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Improving Birth Outcomes: Meeting the Challenge in the Developing World Glossary1 Abortion: Abortion is termination of pregnancy (expulsion or extraction of embryo/fetus) before 22 weeks of gestation or below 500 grams. Abruptio placentae: Premature detachment of the placenta, often accompanied by shock, oliguria, and fibrinogenopenia. Anencephaly: Congenital absence of the cranial vault with cerebral hemispheres missing or reduced to small masses attached to the base of the skull. Anemia in pregnancy: Anemia in pregnancy is defined as a hemoglobin concentration of less than 110 g/L. The degree of anemia is classified as moderate (70-109 g/L), severe (40-69 g/L) and very severe (<40 g/L). The corresponding hematocrit values are 24-37 percent, 13-23 percent, and <13 percent respectively. Antepartum fetal deaths: Fetal deaths that occur before labor. Antepartum hemorrhage: Bleeding from the genital tract occurring after the 20th week of pregnancy but before the delivery of the baby. Basic essential obstetric care: The ability of a health institution to perform manual removal of retained placental pieces; assisted vaginal delivery (i.e., 1 Several definitions have been adapted from WHO definitions.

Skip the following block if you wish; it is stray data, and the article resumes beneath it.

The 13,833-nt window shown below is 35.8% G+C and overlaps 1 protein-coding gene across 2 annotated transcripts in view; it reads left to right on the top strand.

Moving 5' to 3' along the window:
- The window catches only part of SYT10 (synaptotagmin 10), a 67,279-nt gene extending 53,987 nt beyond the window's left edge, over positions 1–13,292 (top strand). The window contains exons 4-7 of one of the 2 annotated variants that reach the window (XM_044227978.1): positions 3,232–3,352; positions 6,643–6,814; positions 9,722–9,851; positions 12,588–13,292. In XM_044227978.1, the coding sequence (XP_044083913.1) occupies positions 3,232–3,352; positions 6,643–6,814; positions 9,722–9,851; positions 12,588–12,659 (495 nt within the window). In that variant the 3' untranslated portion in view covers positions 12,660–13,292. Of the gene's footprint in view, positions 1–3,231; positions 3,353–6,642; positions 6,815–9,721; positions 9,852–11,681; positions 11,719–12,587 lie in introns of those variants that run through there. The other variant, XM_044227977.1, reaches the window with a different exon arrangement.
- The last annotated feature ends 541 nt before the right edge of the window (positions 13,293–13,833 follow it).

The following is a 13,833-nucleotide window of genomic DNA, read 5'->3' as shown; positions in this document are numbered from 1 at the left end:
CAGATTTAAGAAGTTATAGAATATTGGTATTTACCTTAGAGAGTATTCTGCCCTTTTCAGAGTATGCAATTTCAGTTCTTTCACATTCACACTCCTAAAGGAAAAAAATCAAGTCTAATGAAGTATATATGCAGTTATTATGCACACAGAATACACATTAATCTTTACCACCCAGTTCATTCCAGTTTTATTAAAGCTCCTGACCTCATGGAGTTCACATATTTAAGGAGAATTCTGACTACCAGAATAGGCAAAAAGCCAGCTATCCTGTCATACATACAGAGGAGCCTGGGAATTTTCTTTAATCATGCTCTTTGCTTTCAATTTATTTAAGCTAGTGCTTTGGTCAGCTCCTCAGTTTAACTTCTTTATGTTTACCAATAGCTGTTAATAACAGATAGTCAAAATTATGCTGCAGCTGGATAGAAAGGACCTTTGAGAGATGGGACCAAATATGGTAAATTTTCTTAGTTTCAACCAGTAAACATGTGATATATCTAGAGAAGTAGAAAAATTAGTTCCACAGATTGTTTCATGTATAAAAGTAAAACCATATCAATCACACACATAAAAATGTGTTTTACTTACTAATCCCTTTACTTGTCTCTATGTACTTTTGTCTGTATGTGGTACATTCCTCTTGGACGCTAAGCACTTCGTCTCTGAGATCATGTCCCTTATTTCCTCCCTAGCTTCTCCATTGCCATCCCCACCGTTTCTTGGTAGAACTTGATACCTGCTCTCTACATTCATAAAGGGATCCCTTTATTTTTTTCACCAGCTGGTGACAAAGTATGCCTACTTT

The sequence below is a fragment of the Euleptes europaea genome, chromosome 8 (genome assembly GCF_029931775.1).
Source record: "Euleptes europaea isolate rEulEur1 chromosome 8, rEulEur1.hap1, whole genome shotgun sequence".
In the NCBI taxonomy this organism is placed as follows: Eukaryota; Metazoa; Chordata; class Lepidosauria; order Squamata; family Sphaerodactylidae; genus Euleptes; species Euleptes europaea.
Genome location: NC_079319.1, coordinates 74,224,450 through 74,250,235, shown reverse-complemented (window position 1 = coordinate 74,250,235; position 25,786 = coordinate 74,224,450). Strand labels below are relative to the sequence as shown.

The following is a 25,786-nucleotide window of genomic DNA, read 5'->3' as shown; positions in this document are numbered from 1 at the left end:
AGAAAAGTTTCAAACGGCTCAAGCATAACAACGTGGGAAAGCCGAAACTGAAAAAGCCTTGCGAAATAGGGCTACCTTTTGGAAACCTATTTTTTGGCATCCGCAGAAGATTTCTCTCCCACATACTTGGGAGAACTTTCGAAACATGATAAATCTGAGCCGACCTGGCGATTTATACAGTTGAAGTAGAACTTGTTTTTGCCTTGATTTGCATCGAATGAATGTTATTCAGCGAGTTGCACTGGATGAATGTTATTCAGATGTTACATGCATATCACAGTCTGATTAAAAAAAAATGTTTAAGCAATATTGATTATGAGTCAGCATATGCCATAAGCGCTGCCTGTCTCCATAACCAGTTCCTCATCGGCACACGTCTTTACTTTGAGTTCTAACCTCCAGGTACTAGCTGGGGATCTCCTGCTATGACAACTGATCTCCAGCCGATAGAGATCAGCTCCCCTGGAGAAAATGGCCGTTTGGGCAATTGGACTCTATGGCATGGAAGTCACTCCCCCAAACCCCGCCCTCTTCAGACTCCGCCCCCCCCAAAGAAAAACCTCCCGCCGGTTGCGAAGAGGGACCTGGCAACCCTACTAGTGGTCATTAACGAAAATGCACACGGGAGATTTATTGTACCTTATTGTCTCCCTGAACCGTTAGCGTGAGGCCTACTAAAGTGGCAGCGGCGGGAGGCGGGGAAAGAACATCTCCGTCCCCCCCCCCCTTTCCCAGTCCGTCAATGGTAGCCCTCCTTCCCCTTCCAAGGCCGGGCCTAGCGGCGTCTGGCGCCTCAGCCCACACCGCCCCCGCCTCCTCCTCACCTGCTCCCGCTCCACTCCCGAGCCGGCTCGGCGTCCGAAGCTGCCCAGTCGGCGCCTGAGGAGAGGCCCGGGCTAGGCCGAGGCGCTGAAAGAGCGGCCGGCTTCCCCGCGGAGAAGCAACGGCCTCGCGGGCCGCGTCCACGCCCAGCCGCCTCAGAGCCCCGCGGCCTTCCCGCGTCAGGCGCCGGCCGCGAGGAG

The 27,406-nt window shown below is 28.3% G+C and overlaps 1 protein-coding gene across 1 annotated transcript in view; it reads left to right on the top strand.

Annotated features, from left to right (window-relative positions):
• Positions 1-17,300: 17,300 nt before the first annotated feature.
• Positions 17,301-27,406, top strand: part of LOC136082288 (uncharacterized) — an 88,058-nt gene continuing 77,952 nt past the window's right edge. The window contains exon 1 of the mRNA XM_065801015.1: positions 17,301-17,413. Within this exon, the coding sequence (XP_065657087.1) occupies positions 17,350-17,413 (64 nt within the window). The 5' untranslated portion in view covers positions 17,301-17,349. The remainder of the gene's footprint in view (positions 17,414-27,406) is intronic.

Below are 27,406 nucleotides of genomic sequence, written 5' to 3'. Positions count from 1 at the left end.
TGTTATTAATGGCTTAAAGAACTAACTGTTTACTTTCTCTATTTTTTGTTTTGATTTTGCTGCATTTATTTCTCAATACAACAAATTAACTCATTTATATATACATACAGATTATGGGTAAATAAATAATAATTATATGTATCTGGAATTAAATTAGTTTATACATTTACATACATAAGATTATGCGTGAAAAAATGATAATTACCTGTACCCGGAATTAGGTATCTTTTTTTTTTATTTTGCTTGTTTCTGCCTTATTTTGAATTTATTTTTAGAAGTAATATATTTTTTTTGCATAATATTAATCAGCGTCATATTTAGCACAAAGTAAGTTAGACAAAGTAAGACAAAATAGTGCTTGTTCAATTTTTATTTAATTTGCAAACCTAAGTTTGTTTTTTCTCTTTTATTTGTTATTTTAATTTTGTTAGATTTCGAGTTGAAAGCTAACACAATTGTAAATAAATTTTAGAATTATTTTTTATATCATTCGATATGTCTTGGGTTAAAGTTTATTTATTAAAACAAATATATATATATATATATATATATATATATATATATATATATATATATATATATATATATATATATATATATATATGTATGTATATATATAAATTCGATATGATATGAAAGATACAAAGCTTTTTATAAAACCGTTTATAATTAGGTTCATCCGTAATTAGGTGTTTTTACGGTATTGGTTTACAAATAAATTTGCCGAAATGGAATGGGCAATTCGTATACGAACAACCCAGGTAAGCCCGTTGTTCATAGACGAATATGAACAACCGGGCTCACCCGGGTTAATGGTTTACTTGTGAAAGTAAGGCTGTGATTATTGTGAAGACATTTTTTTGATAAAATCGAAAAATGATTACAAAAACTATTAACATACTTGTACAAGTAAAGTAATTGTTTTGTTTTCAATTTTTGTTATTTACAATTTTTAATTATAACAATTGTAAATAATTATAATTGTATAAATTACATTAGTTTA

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Improving Birth Outcomes: Meeting the Challenge in the Developing World vacuum extraction), as well as the ability to administer antibiotics, sedatives (Valium, magnesium sulfate) and oxytocics (Ergometrine, Pitocin) IM or IV and IV fluids. It is recommended that there should be four basic obstetric care facilities per 500,000 people. Basic essential obstetrical care facility: Such a facility should manage major obstetric complications (e.g., eclampsia, severe anemia, and diabetes mellitus); monitor labor using a partograph; provide surgical procedures such as assisted delivery, removal of placenta, repair of perineal tears, manual vacuum aspiration; and manage other indirect complications associated with high rates of fetal mortality, including the need to resuscitate an asphyxiated baby. Behavioral change: Characterized as proceeding through four stages—precontemplation, contemplation, action, and maintenance of a behavior—usually toward a healthy behavior. Bilirubin: A breakdown product of heme that normally circulates in plasma as a complex with albumin. It is taken up by the liver cells and conjugated to form bilirubin diglucuronide, which is excreted in bile. Birth asphyxia: Birth asphyxia is characterized by absent or depressed breathing at birth. Birth defect: Any structural or functional abnormality determined by factors operating largely before conception or during gestation. Birth prevalence: The number of individuals who have an attribute or disease at the time of birth divided by the population at risk of having the attribute or disease at the time of birth. Birth weight: The first weight of the baby after birth. The mean birth weight is 3.2 kg. Capacity building: Increasing the ability of a local institution to provide high-quality services appropriate to the local setting, which involves performance assessment and targeted strategies to improve staff competency, logistics, and other determinants of quality of care. Case report and case series: This report or series of reports describe an intervention provided to an individual or a small group and the outcome or outcomes experienced by a by the subject(s).